Strontium • Alkaline Earth Metal
Primary XPS region: Sr3d
Overlapping regions: P2s
Binding energies of common chemical states:
|Chemical state||Binding energy Sr3d5/2|
- Sr3p1/2 overlaps C1s region.
Interpretation of XPS spectra
- Sr3d region has well-resolved spin-orbit components (Δ=1.76eV, ratio=0.690).
- When multiple chemical states are present, apparent resolution of these two spin-orbit components is reduced (compare Sr zirconate with SrO/SrCO3 spectra below).
- Sr metal reacts very readily with air to form its oxide, SrO.
- SrO reacts with atmospheric CO2 to make SrCO3.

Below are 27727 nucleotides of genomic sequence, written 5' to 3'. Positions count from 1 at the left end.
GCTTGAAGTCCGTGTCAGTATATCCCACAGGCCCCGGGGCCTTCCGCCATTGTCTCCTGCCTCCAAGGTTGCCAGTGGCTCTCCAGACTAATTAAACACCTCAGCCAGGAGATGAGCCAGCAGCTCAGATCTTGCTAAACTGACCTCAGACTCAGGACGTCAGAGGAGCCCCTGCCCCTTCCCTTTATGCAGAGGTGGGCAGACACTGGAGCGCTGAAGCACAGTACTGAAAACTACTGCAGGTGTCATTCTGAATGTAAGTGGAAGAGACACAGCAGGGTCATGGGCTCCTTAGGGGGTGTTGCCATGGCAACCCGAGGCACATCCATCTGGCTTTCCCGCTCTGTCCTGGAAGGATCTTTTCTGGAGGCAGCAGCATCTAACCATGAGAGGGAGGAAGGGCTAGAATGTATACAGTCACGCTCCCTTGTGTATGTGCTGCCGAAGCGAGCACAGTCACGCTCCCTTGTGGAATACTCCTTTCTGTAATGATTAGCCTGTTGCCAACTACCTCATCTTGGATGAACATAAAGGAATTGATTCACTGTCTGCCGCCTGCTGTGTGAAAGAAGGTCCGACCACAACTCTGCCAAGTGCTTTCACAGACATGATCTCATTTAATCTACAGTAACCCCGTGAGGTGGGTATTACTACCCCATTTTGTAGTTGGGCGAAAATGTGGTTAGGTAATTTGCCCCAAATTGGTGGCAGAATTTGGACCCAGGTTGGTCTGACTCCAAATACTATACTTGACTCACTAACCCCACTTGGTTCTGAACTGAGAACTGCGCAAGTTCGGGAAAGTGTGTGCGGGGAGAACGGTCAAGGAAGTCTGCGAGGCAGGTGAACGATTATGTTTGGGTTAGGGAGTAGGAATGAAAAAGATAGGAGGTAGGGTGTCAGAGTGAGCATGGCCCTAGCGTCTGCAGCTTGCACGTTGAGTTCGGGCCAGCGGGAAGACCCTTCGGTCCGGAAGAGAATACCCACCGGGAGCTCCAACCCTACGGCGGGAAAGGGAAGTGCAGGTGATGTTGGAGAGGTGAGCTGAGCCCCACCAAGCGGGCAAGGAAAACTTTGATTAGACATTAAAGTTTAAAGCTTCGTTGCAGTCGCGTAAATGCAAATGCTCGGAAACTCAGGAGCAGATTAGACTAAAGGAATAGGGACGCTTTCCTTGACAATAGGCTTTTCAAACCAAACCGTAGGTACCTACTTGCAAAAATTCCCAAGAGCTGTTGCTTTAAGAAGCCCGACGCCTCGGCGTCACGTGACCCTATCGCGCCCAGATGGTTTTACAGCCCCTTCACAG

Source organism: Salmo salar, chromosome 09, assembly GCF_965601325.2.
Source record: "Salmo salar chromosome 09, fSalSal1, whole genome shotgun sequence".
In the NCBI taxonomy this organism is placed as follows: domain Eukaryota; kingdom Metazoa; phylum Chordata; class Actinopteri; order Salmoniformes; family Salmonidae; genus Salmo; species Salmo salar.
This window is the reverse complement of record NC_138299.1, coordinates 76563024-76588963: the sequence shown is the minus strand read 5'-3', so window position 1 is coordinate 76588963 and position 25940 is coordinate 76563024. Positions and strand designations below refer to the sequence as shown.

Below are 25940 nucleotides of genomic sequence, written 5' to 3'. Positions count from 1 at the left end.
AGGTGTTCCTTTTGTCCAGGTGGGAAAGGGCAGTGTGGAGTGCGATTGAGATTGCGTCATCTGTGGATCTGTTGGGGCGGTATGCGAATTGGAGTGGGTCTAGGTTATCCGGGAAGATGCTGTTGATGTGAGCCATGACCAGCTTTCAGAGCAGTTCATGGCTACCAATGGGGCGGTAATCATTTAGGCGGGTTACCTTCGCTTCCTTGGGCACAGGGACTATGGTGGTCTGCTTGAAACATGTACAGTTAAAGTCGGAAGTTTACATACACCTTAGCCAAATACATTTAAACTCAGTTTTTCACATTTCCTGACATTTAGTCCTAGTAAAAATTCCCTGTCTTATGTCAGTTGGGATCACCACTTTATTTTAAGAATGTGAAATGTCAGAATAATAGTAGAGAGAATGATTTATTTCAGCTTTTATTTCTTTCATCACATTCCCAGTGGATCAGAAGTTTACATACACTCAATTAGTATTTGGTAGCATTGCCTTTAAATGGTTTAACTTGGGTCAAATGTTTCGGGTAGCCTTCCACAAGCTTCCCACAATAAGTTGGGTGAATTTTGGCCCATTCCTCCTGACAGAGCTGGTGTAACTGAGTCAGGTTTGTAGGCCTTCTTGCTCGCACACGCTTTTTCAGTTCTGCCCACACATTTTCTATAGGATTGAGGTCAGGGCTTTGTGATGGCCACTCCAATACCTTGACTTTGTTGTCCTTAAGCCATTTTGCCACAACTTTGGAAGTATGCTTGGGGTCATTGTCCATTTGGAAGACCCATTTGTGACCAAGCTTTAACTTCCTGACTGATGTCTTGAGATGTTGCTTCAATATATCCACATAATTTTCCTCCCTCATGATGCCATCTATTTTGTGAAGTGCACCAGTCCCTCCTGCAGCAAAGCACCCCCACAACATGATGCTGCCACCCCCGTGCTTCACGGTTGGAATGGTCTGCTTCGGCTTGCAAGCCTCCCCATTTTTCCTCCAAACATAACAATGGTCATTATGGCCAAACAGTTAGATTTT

- Strontium oxide is used in cathodic materials for solid oxide fuel cells.
About this element
Date of discovery: 1790
Name origin: Strontian, Scotland
Discoverer: Adair Crawford
Obtained from: celestite, strontianite
Melting point: 1050 K
Boiling point: 1655 K
Molar volume: 33.94 × 10-6 m3/mol
Shell structure: 2,8,18,8,2
Electron configuration: [Kr]5s2
Oxidation state: 2
Crystal structure: cubic
A soft, silvery element that tarnishes in air, strontium is commonly found in nature combined with other compounds, but never as the free element. Strontium reacts vigorously with water and its salts ignite spontaneously in air, imparting a brilliant crimson color often sought after in pyrotechnics. Strontium exists in three allotropic forms with at least 16 stable isotopes. With a half-life of 29 years, 90Sr is one of the best long-lived high-energy beta emitters known. It holds promise for applications in space vehicles and remote weather stations, in which a long-lived, lightweight, nuclear, electric power source is needed.